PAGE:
Grants and Contracts Details
Abstract Detailed description of model system used for the proposed research: C57BL/6 mice, transgenic mouse strains (TCRδ and IL-17A KO), primary mouse cells, cell lines (human and mouse) Adipose tissue dysfunction is linked to metabolic derangements and chronic low-grade systemic inflammation, which are characteristic of the aging process and underlie numerous age-related pathologies. This proposal is centered on our novel findings that visceral adipose tissue (VAT) of aged mice contains nearly 10-fold more gamma delta (γδ) T cells than young-adult mice and that aged mice lacking γδ T cells have reduced systemic and VAT inflammation, and an improved metabolic phenotype. Our central hypothesis is that accumulation of γδ T cells in VAT promotes age-associated adipose tissue dysfunction. The manner with which these cells come to accumulate in VAT with age, and the mechanisms for their action specifically in VAT are not known. Specific Aim 1 will characterize the VAT γδ T cell pool and delineate age-dependent differences. Specific Aim 2 will establish that γδ T cells are drivers of preadipocyte senescence, which contributes to chronic adipose tissue inflammation in old age. Specific Aim 3 will define a role for γδ T cells in age-related metabolic dysfunction through PPARγ suppression. These studies will utilize aged mice genetically deficient in γδ T cells and mice that lack the cytokine IL- 17A, as well as various in vivo, ex vivo, and in vitro approaches. Collectively, this project will establish the novel concept that VAT-resident γδ T cells are drivers of chronic inflammation and adipose tissue dysfunction in the aged, and will elucidate mechanisms underlying these processes. As aging poses the greatest risk for the development of chronic conditions, the generated data will aid in the identification of strategies to reduce the burden of a long list of age- related disorders, for which chronic inflammation is a common denominator.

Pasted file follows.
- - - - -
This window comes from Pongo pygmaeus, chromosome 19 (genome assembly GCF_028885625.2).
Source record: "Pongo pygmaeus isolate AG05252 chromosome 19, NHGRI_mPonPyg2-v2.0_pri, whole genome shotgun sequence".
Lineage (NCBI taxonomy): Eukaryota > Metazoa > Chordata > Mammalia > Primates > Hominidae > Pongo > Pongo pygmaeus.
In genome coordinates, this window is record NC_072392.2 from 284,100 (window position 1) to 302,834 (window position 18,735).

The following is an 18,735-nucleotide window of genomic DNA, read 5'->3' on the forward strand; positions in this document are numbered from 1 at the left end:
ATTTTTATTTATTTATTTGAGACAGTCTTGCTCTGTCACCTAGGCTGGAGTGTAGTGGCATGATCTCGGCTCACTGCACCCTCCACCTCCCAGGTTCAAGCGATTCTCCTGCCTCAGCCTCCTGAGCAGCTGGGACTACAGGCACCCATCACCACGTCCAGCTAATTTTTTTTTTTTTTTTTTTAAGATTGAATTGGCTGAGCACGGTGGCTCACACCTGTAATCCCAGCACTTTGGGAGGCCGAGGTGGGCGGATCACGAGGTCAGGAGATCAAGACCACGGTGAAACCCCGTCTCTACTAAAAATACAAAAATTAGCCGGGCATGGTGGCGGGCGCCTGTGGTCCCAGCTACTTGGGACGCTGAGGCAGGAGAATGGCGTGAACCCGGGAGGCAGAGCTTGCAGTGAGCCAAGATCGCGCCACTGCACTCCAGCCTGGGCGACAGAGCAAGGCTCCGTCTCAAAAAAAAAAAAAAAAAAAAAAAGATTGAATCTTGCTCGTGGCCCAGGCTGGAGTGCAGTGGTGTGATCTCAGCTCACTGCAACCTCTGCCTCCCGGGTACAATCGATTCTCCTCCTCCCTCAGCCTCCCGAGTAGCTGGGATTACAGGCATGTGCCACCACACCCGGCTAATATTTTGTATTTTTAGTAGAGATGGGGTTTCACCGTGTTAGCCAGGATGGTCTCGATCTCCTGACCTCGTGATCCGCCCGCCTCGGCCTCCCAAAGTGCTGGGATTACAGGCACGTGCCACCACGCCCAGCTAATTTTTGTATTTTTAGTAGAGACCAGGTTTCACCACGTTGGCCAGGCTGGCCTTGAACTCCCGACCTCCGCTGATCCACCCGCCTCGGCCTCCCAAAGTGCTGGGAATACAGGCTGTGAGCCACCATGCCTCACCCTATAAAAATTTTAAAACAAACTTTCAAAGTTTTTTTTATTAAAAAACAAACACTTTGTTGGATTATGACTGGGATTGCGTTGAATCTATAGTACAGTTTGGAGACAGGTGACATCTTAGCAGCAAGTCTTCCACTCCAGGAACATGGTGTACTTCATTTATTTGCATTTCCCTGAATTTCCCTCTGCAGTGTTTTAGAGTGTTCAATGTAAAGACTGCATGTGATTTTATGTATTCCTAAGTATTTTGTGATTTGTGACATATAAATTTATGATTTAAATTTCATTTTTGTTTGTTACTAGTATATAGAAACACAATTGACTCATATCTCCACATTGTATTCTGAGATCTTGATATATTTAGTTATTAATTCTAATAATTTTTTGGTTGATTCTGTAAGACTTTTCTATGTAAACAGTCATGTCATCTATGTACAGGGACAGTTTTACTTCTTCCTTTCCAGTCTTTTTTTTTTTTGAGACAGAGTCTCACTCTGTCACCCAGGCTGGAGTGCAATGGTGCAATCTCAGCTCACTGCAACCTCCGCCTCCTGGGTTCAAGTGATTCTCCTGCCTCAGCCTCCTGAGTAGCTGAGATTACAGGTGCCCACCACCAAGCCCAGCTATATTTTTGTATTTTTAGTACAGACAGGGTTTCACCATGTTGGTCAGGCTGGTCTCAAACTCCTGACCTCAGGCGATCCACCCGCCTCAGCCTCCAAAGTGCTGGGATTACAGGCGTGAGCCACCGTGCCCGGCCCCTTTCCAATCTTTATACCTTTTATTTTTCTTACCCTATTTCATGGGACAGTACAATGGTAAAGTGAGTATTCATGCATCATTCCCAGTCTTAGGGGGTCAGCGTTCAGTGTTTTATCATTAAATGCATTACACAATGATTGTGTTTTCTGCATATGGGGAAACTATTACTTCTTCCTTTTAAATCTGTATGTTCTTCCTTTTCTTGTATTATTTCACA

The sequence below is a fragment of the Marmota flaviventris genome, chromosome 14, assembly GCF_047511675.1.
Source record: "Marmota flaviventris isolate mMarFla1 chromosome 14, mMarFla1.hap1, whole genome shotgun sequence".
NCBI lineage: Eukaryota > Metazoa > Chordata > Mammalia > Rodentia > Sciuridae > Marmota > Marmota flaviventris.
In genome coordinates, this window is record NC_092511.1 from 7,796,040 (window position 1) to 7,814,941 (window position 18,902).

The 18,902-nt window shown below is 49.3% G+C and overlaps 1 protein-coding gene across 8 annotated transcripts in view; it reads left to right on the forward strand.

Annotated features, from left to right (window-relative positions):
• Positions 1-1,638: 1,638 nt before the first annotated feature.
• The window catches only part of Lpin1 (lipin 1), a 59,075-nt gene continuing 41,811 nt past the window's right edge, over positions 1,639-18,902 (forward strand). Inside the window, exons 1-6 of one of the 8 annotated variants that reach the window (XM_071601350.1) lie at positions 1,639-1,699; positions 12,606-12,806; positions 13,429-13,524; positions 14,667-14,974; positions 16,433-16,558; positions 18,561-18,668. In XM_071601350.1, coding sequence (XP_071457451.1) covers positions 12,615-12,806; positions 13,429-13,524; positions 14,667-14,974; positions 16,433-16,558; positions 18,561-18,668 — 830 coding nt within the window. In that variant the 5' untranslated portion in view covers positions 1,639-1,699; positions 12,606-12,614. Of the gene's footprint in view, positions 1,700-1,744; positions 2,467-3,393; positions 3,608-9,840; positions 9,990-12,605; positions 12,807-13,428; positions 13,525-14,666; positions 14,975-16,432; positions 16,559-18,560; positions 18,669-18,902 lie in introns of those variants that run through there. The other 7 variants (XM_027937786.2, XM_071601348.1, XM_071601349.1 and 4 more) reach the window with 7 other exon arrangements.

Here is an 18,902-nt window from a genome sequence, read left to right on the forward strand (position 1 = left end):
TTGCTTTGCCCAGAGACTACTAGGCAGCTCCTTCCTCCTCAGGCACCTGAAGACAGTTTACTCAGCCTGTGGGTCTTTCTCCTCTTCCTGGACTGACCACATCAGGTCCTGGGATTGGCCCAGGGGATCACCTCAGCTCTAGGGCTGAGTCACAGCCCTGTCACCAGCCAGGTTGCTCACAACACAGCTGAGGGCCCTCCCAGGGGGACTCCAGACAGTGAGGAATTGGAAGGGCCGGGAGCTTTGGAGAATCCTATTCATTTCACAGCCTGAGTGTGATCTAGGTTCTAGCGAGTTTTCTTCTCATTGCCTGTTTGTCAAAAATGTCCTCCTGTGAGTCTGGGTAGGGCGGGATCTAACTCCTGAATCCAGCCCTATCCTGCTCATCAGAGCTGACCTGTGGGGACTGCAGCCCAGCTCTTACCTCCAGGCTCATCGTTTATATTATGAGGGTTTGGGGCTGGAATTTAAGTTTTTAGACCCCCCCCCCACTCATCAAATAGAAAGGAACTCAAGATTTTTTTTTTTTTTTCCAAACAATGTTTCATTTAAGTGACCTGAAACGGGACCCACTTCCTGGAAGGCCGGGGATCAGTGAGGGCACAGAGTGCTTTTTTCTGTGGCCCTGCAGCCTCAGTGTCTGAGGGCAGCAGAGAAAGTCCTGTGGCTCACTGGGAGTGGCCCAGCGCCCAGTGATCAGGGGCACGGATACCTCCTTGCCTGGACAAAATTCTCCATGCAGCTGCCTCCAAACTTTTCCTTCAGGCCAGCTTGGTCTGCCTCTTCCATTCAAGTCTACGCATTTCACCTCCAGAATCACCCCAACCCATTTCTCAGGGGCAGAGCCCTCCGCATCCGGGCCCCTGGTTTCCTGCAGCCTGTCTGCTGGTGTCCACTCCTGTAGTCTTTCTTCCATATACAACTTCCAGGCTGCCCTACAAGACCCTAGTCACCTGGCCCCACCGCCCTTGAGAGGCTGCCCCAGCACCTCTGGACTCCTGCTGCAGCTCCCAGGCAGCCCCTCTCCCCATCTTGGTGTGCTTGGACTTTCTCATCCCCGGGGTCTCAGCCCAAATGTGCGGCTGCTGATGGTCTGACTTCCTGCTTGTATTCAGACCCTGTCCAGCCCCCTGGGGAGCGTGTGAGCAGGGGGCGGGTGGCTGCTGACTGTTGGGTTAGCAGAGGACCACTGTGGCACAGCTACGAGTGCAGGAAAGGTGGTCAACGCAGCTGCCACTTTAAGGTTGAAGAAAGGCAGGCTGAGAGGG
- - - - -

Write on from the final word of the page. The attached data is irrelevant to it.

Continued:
|Effective start/end date||12/31/22 → 12/31/25|
- American Federation for Aging Research: $373,000.00
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